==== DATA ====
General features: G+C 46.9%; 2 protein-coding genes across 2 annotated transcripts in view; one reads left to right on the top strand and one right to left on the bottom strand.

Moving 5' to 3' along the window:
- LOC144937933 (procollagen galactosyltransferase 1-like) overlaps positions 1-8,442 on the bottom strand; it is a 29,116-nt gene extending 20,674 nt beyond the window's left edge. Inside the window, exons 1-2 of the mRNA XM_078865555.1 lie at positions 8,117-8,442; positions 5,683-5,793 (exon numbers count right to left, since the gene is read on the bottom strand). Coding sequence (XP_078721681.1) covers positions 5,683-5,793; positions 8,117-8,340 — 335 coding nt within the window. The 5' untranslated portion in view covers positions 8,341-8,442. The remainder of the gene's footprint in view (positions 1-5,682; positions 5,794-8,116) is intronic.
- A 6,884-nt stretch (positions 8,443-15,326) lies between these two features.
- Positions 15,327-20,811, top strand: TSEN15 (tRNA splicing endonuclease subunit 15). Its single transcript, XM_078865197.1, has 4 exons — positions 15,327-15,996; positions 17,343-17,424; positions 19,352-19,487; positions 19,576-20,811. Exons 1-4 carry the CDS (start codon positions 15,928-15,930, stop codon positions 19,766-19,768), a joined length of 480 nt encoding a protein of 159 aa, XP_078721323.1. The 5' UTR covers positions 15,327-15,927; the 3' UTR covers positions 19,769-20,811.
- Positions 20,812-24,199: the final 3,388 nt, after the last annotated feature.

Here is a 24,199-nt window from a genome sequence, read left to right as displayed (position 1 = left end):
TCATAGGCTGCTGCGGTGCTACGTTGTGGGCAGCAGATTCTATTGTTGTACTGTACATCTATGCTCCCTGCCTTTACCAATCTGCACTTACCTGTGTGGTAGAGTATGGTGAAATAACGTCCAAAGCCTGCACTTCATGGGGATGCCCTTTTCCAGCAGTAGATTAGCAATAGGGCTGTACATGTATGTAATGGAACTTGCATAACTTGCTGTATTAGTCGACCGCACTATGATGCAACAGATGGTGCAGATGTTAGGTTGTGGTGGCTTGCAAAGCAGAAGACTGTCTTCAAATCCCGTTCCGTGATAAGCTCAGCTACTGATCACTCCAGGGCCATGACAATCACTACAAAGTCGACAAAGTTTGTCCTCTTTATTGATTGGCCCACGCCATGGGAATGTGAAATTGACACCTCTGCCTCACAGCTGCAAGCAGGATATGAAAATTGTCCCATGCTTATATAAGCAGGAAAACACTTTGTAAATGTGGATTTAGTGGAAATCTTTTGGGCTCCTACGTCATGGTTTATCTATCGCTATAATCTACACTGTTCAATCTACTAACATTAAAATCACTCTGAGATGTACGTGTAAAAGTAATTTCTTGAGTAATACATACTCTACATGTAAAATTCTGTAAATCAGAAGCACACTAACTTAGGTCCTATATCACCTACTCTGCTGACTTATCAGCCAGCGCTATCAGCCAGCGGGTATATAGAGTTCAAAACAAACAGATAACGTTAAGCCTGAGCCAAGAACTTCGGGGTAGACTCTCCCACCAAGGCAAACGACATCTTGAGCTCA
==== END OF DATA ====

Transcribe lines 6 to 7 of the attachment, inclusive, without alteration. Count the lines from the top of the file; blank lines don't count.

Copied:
- Positions 20,812-24,199: the final 3,388 nt, after the last annotated feature.

Here is a 24,199-nt window from a genome sequence, read left to right as displayed (position 1 = left end):